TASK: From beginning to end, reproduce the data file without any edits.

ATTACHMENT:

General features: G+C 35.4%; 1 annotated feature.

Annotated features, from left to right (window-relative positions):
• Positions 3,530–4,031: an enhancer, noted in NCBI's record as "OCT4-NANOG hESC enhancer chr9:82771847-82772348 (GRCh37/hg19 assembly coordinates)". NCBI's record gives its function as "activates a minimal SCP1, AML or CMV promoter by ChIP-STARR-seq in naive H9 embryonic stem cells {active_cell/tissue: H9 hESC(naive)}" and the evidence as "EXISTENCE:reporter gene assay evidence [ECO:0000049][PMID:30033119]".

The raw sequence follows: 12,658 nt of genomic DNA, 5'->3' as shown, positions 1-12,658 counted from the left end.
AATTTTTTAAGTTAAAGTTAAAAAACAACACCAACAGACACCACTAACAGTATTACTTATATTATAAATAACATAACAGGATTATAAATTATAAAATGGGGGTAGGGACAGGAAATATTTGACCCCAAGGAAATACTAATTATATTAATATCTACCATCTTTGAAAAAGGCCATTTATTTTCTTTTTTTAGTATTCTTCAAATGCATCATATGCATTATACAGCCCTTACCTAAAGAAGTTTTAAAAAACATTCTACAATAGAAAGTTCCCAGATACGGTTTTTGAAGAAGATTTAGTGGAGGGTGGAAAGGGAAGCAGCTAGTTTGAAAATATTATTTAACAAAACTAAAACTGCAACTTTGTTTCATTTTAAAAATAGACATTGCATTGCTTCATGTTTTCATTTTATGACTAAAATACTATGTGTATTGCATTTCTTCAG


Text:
General features: G+C 35.4%; 1 annotated feature.

Annotated features, from left to right (window-relative positions):
• Positions 3,530–4,031: an enhancer, noted in NCBI's record as "OCT4-NANOG hESC enhancer chr9:82771847-82772348 (GRCh37/hg19 assembly coordinates)". NCBI's record gives its function as "activates a minimal SCP1, AML or CMV promoter by ChIP-STARR-seq in naive H9 embryonic stem cells {active_cell/tissue: H9 hESC(naive)}" and the evidence as "EXISTENCE:reporter gene assay evidence [ECO:0000049][PMID:30033119]".

The raw sequence follows: 12,658 nt of genomic DNA, 5'->3' as shown, positions 1-12,658 counted from the left end.
AATTTTTTAAGTTAAAGTTAAAAAACAACACCAACAGACACCACTAACAGTATTACTTATATTATAAATAACATAACAGGATTATAAATTATAAAATGGGGGTAGGGACAGGAAATATTTGACCCCAAGGAAATACTAATTATATTAATATCTACCATCTTTGAAAAAGGCCATTTATTTTCTTTTTTTAGTATTCTTCAAATGCATCATATGCATTATACAGCCCTTACCTAAAGAAGTTTTAAAAAACATTCTACAATAGAAAGTTCCCAGATACGGTTTTTGAAGAAGATTTAGTGGAGGGTGGAAAGGGAAGCAGCTAGTTTGAAAATATTATTTAACAAAACTAAAACTGCAACTTTGTTTCATTTTAAAAATAGACATTGCATTGCTTCATGTTTTCATTTTATGACTAAAATACTATGTGTATTGCATTTCTTCAG